“…strategically altering the investment mix weights away from normal in an attempt to capture excess returns from short-term fluctuations in asset class prices (market timing);”
Investors in the U.S. are keenly aware of how managing taxes can help to build wealth—as evidenced by the trillions of dollars that we’ve invested in IRAs, 401(k)’s and other tax-sheltered accounts.
What too many of us fail to consider, however, is the need to remain tax-conscious even after we’ve built our wealth. For retirees seeking to preserve and appreciate their wealth, tax-savvy decisions are especially important.
One of retirees’ key tools for tax management is known as retirement withdrawal sequencing. In plain English, this refers to the order in which you make withdrawals from various account types to fund your retirement.
Those who have saved successfully often have a combination of taxable, tax-deferred and tax-free accounts. When that’s the case, proper planning about which accounts to tap first can allow you to defer a substantial amount in taxes while maximizing the opportunity for the remaining accounts to appreciate.
On September 20th, our Chief Investment Officer, Jim Callahan, spoke on a panel in front of roughly 100 attendees at the Denver Athletic Club. Along with investment executives from four other wealth management firms, Jim was invited to discuss the topic of “Advanced Asset Allocation”.
The role of tax strategies in trading and managing investment portfolios
Certain tax strategies can add a meaningful boost to portfolio performance because taxes are an explicit cost to any portfolio and, therefore, a detractor from performance. Although tax situations are unique to each individual, any strategy that limits or delays the tax bill and retains more after-tax return for investors will face little argument.
“Avoidance of taxes is not a criminal offense. Any attempt to reduce, avoid, minimize, or alleviate taxes by legitimate means is permissible. The distinction between evasion and avoidance is fine yet definite. One who avoids tax does not conceal or misrepresent. He shapes events to reduce or eliminate tax liability and upon the happening of the events, makes a complete disclosure. Evasion, on the other hand, involves deceit, subterfuge, camouflage, concealment, some attempt to color or obscure events, or making things seem other than what they are.”— Internal Revenue Manual Code 18.104.22.168.2.1 (05-15-2008) 26 USC §7201 – Avoidance Distinguished from Evasion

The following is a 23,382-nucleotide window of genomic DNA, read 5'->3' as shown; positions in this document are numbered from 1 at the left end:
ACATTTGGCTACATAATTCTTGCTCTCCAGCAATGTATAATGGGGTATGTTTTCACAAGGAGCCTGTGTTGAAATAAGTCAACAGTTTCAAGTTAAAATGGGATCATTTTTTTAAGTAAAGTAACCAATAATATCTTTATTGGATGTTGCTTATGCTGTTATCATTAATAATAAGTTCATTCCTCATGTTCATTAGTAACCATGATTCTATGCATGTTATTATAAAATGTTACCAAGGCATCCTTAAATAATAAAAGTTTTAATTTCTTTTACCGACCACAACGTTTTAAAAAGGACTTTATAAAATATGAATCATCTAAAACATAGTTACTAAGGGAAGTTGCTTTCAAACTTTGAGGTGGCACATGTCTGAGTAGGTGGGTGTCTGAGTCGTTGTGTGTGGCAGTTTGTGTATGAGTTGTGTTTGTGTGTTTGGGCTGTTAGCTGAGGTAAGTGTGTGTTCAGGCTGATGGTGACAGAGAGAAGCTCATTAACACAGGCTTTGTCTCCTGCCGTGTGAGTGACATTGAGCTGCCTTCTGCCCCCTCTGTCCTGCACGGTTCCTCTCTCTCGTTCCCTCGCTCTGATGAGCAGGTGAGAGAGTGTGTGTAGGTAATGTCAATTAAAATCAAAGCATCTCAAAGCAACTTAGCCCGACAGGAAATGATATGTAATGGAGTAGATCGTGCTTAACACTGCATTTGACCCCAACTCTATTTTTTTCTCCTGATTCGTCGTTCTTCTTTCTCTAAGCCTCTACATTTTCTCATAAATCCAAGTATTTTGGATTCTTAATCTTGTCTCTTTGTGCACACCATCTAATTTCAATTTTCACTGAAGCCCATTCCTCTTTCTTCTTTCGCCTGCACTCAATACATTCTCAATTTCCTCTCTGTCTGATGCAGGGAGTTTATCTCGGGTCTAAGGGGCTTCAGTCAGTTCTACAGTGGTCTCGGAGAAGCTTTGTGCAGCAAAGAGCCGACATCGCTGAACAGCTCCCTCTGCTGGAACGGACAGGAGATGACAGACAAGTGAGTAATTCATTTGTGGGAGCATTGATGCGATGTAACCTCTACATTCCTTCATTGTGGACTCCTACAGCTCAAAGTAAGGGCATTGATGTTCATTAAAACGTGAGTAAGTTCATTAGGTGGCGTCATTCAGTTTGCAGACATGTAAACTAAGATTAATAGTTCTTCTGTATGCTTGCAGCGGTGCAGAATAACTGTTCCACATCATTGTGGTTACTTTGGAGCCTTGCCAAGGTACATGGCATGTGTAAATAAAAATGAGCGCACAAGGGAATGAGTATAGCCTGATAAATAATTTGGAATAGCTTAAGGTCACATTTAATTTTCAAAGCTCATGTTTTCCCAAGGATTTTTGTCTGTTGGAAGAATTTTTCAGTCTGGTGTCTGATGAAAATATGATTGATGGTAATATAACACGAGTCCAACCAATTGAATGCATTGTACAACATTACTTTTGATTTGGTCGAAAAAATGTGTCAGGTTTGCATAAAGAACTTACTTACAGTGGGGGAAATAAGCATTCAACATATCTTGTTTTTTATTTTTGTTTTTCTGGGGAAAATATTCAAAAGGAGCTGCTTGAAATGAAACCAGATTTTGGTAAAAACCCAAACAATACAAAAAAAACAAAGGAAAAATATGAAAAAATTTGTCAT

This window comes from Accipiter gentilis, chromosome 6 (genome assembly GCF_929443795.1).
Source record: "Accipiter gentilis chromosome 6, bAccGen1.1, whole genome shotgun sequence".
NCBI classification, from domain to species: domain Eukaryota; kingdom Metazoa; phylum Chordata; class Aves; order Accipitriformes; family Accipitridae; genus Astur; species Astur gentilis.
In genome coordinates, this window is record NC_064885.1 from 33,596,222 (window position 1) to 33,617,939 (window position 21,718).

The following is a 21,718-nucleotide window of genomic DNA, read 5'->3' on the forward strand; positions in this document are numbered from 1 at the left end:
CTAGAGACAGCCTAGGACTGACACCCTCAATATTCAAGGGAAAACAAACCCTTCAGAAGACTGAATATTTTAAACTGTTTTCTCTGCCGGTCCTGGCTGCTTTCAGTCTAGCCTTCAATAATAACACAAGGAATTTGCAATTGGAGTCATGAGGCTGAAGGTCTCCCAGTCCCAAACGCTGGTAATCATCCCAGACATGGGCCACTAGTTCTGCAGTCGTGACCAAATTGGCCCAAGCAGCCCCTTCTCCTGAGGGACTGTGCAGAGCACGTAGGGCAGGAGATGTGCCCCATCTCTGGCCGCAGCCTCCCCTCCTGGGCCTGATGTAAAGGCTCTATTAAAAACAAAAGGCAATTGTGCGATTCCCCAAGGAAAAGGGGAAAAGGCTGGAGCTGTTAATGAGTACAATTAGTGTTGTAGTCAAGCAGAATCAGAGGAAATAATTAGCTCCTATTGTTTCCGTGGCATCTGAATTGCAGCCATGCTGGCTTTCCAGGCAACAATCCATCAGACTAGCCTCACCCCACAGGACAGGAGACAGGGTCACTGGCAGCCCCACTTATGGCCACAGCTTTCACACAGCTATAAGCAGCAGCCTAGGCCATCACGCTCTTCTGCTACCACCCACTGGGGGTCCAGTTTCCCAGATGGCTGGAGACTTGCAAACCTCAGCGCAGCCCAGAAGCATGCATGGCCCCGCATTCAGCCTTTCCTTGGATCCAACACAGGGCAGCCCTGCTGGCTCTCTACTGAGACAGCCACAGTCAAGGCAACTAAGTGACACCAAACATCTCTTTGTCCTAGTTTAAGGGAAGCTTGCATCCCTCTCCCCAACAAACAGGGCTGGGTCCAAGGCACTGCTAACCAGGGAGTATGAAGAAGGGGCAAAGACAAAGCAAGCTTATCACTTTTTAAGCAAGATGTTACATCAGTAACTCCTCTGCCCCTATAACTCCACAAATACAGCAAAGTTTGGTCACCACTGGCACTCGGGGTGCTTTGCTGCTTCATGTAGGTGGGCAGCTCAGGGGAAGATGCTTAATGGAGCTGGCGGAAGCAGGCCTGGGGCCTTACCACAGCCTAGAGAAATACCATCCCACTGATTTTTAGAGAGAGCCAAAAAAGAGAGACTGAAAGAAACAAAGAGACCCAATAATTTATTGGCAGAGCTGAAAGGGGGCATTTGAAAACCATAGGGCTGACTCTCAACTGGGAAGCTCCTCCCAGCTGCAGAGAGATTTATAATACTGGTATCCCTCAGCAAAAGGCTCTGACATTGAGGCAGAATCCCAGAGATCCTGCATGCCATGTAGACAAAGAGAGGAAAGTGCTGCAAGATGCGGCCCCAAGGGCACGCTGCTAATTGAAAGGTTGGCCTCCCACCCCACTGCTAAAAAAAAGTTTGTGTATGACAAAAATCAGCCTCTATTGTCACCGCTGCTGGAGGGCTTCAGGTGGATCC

Assuming all investors pay taxes either now or later, the chart below illustrates the benefit of delaying taxes. We assume a portfolio of 60% stocks, 40% bonds that is rebalanced every year. The solid line depicts the growth of the 100% taxable portfolio, while the dotted line shows portfolio growth in a 100% tax-deferred portfolio. Of course, the taxman arrives eventually, so we show the hit (a worst-case all-at-once tax consequence) to the tax-deferred line when withdrawing at ordinary income tax rates.
Too much of a good thing can be wonderful, at least, if actress Mae West was right. But when it comes to your investments, we’d argue too much of a good thing can be downright
Consider what’s going on among blue chip stocks in today’s low yield environment. Anyone seeking income from bonds knows that yields are at historic lows. As such, many investors have sought blue chips stocks and their healthy dividends as an equivalent to traditional bonds. We don’t believe this to be a terrible idea, but it definitely comes with its tradeoffs and we question whether those risks and rewards are getting the attention they deserve today.